The latest colony explored on The Walking Dead is Negan's dispiriting dictatorship, a world of gunmetal grays and muted greens and blues whose residents exude an air of beaten-dog obedience. Angela Kang's screenplay efficiently establishes both the riches that are available to the Santuary's elite and the price paid by one and all for their relative safety and comfort.

The stage setting starts with the opening scene, in which Dwight (Austin Amelio) moves through the compound to build a sandwich, taking bread from a group of chefs in a big kitchen, adding mustard so unnaturally yellow it can't be homemade, and passing by a bunch of chickens to get tomatoes and lettuce from a garden. The room where Negan (Jeffrey Dean Morgan) receives people is a time capsule from the pre-walker world, with its comfy armchair, bookshelf, and matching kitchen cabinets. Luxuries like booze and cigarettes appear to be plentiful, at least for Negan and his inner circle.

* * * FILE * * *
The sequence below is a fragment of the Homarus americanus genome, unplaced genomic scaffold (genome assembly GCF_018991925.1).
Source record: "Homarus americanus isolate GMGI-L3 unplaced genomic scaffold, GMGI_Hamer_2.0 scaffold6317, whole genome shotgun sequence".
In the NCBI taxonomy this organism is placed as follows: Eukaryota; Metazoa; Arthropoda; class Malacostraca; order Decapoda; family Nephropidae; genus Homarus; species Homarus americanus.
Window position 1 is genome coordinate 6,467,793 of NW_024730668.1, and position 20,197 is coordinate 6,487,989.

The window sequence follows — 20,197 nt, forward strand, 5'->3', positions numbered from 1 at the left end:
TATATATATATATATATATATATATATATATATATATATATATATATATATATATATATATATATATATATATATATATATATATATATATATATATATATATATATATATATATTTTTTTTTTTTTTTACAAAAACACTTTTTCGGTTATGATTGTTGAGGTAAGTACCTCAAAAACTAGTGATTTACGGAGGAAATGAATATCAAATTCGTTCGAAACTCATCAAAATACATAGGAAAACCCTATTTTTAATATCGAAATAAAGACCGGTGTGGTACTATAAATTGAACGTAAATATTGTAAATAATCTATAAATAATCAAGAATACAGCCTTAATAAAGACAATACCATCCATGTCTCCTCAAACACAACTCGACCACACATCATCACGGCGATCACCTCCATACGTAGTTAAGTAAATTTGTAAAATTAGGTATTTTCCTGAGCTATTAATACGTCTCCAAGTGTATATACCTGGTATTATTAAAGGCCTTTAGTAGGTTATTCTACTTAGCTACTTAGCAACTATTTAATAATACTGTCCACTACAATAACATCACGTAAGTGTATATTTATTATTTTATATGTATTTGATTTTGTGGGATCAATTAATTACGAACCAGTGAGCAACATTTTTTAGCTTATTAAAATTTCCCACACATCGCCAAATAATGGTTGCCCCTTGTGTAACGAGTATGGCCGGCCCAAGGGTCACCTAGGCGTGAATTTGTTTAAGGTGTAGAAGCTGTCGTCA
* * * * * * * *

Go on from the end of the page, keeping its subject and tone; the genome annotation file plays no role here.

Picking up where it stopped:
Friday, November 4, 2016

Interview: Melanie Lynskey and Linas Phillips on Rainbow Time

Rainbow Time is about Shonzi, a developmentally delayed middle-aged man who spars and sparks with his neurotypical brother Todd (Timm Sharp) and Todd’s girlfriend Lindsay, challenging them and their relationship by crossing boundaries in ways that are sometimes disturbing, sometimes funny, and sometimes both at once. The film opens today at Brooklyn’s new Alamo Drafthouse, where I talked with writer-director Linas (prounounced LINN-us) Phillips, who plays Shonzi, and Melanie Lynskey, who plays Lindsay. The film is executive produced by Jay and Mark Duplass, and Jay plays a small role in it.